HELSINKI (Reuters) - Struggling to get a phone signal at home on planet Earth? Perhaps you’ll have better luck on the moon.
Nokia has been selected by NASA to build the first cellular network on the moon, the Finnish company said on Monday, as the U.S. space agency plans for a future where humans return there and establish lunar settlements.
NASA aims to return humans to the moon by 2024 and dig in for a long-term presence there under its Artemis programme.
Nokia said the first wireless broadband communications system in space would be built on the lunar surface in late 2022, before humans make it back there.
It will partner with a Texas-based private space craft design company, Intuitive Machines, to deliver the equipment to the moon on their lunar lander. The network will configure itself and establish a 4G/LTE communications system on the moon, Nokia said, though the aim would be to eventually switch to 5G
The network will give astronauts voice and video communications capabilities, and allow telemetry and biometric data exchange, as well as the deployment and remote control of lunar rovers and other robotic devices, according to the company.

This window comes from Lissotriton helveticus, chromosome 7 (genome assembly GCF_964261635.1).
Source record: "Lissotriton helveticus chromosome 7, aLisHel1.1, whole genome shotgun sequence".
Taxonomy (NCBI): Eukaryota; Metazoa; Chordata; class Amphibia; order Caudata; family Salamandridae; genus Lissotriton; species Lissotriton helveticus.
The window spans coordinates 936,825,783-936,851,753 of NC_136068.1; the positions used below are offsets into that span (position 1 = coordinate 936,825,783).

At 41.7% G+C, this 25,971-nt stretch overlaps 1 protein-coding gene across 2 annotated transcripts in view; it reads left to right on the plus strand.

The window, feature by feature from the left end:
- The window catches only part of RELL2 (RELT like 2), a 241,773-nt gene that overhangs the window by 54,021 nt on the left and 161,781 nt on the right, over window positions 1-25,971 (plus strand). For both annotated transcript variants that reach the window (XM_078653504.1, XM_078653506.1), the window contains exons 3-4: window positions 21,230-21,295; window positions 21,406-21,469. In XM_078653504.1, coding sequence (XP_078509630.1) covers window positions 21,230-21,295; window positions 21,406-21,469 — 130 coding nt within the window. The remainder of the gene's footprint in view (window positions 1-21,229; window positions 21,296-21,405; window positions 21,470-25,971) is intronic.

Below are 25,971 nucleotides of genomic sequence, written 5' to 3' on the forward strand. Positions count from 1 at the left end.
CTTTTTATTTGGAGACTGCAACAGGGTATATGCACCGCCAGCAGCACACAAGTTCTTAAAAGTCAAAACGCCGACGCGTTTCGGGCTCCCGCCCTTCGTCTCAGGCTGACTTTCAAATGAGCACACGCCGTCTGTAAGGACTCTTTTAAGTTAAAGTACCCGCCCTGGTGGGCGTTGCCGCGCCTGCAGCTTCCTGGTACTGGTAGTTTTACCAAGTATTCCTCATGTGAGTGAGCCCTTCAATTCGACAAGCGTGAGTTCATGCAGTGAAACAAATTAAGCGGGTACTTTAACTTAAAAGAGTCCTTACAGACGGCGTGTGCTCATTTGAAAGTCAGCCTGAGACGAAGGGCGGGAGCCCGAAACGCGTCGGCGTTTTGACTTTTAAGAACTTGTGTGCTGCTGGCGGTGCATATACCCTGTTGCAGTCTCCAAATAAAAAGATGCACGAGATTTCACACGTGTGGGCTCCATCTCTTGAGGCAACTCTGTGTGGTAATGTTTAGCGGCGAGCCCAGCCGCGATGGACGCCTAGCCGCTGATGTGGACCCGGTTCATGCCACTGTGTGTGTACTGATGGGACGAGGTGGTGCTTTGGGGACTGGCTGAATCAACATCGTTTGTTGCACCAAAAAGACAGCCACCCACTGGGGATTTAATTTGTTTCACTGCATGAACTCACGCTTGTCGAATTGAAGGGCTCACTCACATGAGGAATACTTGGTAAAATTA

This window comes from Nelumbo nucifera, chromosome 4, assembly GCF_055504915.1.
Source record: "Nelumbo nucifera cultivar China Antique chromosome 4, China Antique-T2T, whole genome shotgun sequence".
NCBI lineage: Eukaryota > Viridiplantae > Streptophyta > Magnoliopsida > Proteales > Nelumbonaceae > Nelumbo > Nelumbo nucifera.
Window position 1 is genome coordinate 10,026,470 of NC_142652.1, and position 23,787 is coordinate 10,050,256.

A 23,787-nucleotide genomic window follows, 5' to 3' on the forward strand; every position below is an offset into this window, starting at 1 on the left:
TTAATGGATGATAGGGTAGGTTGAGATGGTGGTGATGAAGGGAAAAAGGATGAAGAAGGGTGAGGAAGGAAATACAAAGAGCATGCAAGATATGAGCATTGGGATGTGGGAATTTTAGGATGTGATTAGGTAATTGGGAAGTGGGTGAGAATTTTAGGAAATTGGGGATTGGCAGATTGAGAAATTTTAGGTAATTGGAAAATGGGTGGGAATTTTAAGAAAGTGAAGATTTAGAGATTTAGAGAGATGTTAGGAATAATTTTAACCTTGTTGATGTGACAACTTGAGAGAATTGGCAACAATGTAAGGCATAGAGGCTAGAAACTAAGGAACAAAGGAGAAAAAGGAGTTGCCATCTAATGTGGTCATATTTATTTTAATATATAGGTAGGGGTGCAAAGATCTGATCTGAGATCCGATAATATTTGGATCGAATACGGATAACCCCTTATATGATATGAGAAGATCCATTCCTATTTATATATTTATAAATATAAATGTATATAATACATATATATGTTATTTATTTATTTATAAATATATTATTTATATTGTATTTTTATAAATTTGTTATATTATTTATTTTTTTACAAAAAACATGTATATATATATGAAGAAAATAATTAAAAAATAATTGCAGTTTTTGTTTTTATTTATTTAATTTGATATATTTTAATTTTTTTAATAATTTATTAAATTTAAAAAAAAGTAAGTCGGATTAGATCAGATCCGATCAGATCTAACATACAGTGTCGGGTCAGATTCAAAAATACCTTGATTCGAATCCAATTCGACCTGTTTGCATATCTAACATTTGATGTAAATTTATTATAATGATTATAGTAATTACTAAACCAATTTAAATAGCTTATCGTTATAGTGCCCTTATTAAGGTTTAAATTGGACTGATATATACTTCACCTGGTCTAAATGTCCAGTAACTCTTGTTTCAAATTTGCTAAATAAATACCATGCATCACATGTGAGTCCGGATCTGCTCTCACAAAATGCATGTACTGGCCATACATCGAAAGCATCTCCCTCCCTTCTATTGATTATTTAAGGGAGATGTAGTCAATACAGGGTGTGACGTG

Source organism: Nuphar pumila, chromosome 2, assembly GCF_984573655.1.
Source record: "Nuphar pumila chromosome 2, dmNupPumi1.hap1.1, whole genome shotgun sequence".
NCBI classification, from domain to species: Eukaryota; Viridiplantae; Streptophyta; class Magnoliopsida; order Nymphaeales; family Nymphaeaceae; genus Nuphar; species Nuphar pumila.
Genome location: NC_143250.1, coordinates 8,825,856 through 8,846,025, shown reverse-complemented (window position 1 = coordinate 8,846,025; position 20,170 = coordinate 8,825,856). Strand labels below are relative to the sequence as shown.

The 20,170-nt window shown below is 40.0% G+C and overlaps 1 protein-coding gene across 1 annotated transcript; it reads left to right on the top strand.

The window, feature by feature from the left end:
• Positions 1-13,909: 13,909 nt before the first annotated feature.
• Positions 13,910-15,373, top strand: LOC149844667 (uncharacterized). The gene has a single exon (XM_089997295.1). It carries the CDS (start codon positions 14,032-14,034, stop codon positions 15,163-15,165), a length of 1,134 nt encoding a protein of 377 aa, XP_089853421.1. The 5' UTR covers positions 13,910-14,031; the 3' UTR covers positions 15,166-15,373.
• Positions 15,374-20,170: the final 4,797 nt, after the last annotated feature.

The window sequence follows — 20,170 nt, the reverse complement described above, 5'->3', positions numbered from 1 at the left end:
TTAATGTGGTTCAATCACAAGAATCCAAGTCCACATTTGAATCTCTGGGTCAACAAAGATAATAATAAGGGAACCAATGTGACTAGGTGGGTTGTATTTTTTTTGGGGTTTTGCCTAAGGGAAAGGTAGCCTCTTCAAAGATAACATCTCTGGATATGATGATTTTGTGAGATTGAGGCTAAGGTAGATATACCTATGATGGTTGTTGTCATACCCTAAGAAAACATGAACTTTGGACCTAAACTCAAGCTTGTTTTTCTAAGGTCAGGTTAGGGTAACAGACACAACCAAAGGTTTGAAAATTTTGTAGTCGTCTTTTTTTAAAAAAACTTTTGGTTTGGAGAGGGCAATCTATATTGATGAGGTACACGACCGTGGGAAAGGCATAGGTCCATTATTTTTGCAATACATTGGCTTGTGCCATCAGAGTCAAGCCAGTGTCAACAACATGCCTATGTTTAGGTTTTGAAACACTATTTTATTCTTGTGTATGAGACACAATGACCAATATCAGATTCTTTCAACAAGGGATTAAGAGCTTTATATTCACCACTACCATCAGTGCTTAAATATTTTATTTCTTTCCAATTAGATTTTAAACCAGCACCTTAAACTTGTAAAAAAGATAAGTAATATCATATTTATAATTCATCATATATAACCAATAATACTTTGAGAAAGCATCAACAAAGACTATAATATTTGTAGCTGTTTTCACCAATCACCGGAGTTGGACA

The network will be designed to withstand the extreme conditions of the launch and lunar landing, and to operate in space. It will have to be sent to the moon in an extremely compact form to meet the stringent size, weight and power constraints of space payloads.
Nokia said the network would be using 4G/LTE, in use worldwide for the last decade, instead of the latest 5G technology, because the former was a more known quantity with proven reliability. The company would also “pursue space applications of LTE’s successor technology, 5G”.
Reporting by Anne Kauranen; Editing by Edmund Blair and Pravin Char
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